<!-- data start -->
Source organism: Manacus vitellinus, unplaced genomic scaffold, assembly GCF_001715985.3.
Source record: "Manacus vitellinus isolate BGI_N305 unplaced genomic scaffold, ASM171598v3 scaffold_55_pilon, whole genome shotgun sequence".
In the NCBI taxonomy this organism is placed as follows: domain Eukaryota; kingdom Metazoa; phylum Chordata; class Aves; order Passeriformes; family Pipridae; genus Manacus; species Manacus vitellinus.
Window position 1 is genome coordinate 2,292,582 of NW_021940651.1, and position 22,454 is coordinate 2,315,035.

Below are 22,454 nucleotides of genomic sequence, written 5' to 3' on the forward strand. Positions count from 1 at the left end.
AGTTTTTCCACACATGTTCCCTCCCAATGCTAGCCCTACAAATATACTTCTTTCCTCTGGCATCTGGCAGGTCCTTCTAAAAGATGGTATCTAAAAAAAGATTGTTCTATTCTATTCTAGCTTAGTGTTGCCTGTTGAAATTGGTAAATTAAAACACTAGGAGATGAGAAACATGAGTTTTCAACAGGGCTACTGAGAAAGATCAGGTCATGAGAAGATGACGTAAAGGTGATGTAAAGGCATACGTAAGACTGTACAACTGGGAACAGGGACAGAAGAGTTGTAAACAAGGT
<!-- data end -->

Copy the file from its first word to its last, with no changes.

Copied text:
Source organism: Manacus vitellinus, unplaced genomic scaffold, assembly GCF_001715985.3.
Source record: "Manacus vitellinus isolate BGI_N305 unplaced genomic scaffold, ASM171598v3 scaffold_55_pilon, whole genome shotgun sequence".
In the NCBI taxonomy this organism is placed as follows: domain Eukaryota; kingdom Metazoa; phylum Chordata; class Aves; order Passeriformes; family Pipridae; genus Manacus; species Manacus vitellinus.
Window position 1 is genome coordinate 2,292,582 of NW_021940651.1, and position 22,454 is coordinate 2,315,035.

Below are 22,454 nucleotides of genomic sequence, written 5' to 3' on the forward strand. Positions count from 1 at the left end.
AGTTTTTCCACACATGTTCCCTCCCAATGCTAGCCCTACAAATATACTTCTTTCCTCTGGCATCTGGCAGGTCCTTCTAAAAGATGGTATCTAAAAAAAGATTGTTCTATTCTATTCTAGCTTAGTGTTGCCTGTTGAAATTGGTAAATTAAAACACTAGGAGATGAGAAACATGAGTTTTCAACAGGGCTACTGAGAAAGATCAGGTCATGAGAAGATGACGTAAAGGTGATGTAAAGGCATACGTAAGACTGTACAACTGGGAACAGGGACAGAAGAGTTGTAAACAAGGT